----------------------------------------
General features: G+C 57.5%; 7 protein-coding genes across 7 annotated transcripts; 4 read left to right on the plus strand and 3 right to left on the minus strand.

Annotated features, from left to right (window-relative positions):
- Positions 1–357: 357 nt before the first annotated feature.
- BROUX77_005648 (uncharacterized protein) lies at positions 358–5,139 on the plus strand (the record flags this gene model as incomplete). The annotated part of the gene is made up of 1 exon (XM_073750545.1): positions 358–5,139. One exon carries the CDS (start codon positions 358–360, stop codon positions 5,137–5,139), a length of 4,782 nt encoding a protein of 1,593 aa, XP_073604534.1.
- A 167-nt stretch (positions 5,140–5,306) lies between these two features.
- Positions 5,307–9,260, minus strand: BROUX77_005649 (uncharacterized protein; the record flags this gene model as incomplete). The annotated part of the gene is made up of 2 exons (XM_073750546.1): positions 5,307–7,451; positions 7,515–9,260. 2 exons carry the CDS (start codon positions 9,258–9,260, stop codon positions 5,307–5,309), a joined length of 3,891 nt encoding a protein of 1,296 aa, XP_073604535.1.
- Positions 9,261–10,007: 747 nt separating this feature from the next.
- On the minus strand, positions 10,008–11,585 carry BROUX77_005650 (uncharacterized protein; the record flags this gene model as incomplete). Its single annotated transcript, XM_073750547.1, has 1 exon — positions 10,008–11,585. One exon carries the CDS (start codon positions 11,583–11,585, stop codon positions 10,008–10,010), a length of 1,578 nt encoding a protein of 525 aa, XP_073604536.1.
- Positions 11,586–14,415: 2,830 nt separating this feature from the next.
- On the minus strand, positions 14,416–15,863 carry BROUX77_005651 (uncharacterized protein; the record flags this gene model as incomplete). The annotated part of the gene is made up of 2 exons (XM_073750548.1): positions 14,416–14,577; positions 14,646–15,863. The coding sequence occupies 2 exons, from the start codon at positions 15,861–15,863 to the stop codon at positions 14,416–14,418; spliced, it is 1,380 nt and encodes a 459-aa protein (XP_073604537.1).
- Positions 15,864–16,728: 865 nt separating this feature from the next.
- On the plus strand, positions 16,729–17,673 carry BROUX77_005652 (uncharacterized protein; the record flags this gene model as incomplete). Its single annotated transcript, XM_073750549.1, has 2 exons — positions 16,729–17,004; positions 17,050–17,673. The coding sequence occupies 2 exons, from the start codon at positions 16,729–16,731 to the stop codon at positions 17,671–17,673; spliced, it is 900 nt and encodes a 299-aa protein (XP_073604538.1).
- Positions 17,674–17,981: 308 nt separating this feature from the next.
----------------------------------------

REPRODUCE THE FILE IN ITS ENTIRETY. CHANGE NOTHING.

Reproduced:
General features: G+C 57.5%; 7 protein-coding genes across 7 annotated transcripts; 4 read left to right on the plus strand and 3 right to left on the minus strand.

Annotated features, from left to right (window-relative positions):
- Positions 1–357: 357 nt before the first annotated feature.
- BROUX77_005648 (uncharacterized protein) lies at positions 358–5,139 on the plus strand (the record flags this gene model as incomplete). The annotated part of the gene is made up of 1 exon (XM_073750545.1): positions 358–5,139. One exon carries the CDS (start codon positions 358–360, stop codon positions 5,137–5,139), a length of 4,782 nt encoding a protein of 1,593 aa, XP_073604534.1.
- A 167-nt stretch (positions 5,140–5,306) lies between these two features.
- Positions 5,307–9,260, minus strand: BROUX77_005649 (uncharacterized protein; the record flags this gene model as incomplete). The annotated part of the gene is made up of 2 exons (XM_073750546.1): positions 5,307–7,451; positions 7,515–9,260. 2 exons carry the CDS (start codon positions 9,258–9,260, stop codon positions 5,307–5,309), a joined length of 3,891 nt encoding a protein of 1,296 aa, XP_073604535.1.
- Positions 9,261–10,007: 747 nt separating this feature from the next.
- On the minus strand, positions 10,008–11,585 carry BROUX77_005650 (uncharacterized protein; the record flags this gene model as incomplete). Its single annotated transcript, XM_073750547.1, has 1 exon — positions 10,008–11,585. One exon carries the CDS (start codon positions 11,583–11,585, stop codon positions 10,008–10,010), a length of 1,578 nt encoding a protein of 525 aa, XP_073604536.1.
- Positions 11,586–14,415: 2,830 nt separating this feature from the next.
- On the minus strand, positions 14,416–15,863 carry BROUX77_005651 (uncharacterized protein; the record flags this gene model as incomplete). The annotated part of the gene is made up of 2 exons (XM_073750548.1): positions 14,416–14,577; positions 14,646–15,863. The coding sequence occupies 2 exons, from the start codon at positions 15,861–15,863 to the stop codon at positions 14,416–14,418; spliced, it is 1,380 nt and encodes a 459-aa protein (XP_073604537.1).
- Positions 15,864–16,728: 865 nt separating this feature from the next.
- On the plus strand, positions 16,729–17,673 carry BROUX77_005652 (uncharacterized protein; the record flags this gene model as incomplete). Its single annotated transcript, XM_073750549.1, has 2 exons — positions 16,729–17,004; positions 17,050–17,673. The coding sequence occupies 2 exons, from the start codon at positions 16,729–16,731 to the stop codon at positions 17,671–17,673; spliced, it is 900 nt and encodes a 299-aa protein (XP_073604538.1).
- Positions 17,674–17,981: 308 nt separating this feature from the next.